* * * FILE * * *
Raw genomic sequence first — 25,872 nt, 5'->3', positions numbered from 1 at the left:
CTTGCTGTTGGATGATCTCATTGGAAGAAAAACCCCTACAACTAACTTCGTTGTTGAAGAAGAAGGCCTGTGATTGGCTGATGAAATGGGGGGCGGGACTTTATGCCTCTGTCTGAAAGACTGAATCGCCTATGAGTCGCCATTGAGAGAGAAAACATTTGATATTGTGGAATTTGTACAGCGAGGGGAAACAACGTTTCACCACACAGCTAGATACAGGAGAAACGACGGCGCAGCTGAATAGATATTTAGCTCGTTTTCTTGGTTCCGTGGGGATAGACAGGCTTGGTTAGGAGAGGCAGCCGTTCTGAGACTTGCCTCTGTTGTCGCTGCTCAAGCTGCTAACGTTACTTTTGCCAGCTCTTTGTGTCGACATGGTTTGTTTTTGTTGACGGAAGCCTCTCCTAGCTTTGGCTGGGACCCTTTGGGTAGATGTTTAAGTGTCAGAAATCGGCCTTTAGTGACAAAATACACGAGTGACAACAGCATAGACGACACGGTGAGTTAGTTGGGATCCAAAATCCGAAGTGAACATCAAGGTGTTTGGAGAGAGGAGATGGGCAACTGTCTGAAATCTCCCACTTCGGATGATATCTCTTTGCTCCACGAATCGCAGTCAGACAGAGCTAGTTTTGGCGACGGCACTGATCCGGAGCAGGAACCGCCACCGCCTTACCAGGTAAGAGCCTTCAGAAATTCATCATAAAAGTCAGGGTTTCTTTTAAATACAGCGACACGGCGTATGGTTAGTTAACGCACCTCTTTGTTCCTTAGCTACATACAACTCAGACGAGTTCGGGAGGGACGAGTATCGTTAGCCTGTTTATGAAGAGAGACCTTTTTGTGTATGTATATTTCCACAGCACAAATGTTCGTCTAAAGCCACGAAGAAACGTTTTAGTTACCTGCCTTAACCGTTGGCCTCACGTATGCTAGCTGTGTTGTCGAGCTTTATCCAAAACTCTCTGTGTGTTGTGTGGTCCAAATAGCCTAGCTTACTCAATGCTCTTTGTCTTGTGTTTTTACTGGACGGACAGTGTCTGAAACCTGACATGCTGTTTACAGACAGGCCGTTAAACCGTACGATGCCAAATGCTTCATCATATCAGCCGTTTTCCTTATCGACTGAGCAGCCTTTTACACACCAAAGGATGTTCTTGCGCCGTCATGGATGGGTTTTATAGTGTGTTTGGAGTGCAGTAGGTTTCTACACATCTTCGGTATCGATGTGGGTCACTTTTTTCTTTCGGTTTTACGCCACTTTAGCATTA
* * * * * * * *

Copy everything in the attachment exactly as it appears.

Raw genomic sequence first — 25,872 nt, 5'->3', positions numbered from 1 at the left:
CTTGCTGTTGGATGATCTCATTGGAAGAAAAACCCCTACAACTAACTTCGTTGTTGAAGAAGAAGGCCTGTGATTGGCTGATGAAATGGGGGGCGGGACTTTATGCCTCTGTCTGAAAGACTGAATCGCCTATGAGTCGCCATTGAGAGAGAAAACATTTGATATTGTGGAATTTGTACAGCGAGGGGAAACAACGTTTCACCACACAGCTAGATACAGGAGAAACGACGGCGCAGCTGAATAGATATTTAGCTCGTTTTCTTGGTTCCGTGGGGATAGACAGGCTTGGTTAGGAGAGGCAGCCGTTCTGAGACTTGCCTCTGTTGTCGCTGCTCAAGCTGCTAACGTTACTTTTGCCAGCTCTTTGTGTCGACATGGTTTGTTTTTGTTGACGGAAGCCTCTCCTAGCTTTGGCTGGGACCCTTTGGGTAGATGTTTAAGTGTCAGAAATCGGCCTTTAGTGACAAAATACACGAGTGACAACAGCATAGACGACACGGTGAGTTAGTTGGGATCCAAAATCCGAAGTGAACATCAAGGTGTTTGGAGAGAGGAGATGGGCAACTGTCTGAAATCTCCCACTTCGGATGATATCTCTTTGCTCCACGAATCGCAGTCAGACAGAGCTAGTTTTGGCGACGGCACTGATCCGGAGCAGGAACCGCCACCGCCTTACCAGGTAAGAGCCTTCAGAAATTCATCATAAAAGTCAGGGTTTCTTTTAAATACAGCGACACGGCGTATGGTTAGTTAACGCACCTCTTTGTTCCTTAGCTACATACAACTCAGACGAGTTCGGGAGGGACGAGTATCGTTAGCCTGTTTATGAAGAGAGACCTTTTTGTGTATGTATATTTCCACAGCACAAATGTTCGTCTAAAGCCACGAAGAAACGTTTTAGTTACCTGCCTTAACCGTTGGCCTCACGTATGCTAGCTGTGTTGTCGAGCTTTATCCAAAACTCTCTGTGTGTTGTGTGGTCCAAATAGCCTAGCTTACTCAATGCTCTTTGTCTTGTGTTTTTACTGGACGGACAGTGTCTGAAACCTGACATGCTGTTTACAGACAGGCCGTTAAACCGTACGATGCCAAATGCTTCATCATATCAGCCGTTTTCCTTATCGACTGAGCAGCCTTTTACACACCAAAGGATGTTCTTGCGCCGTCATGGATGGGTTTTATAGTGTGTTTGGAGTGCAGTAGGTTTCTACACATCTTCGGTATCGATGTGGGTCACTTTTTTCTTTCGGTTTTACGCCACTTTAGCATTA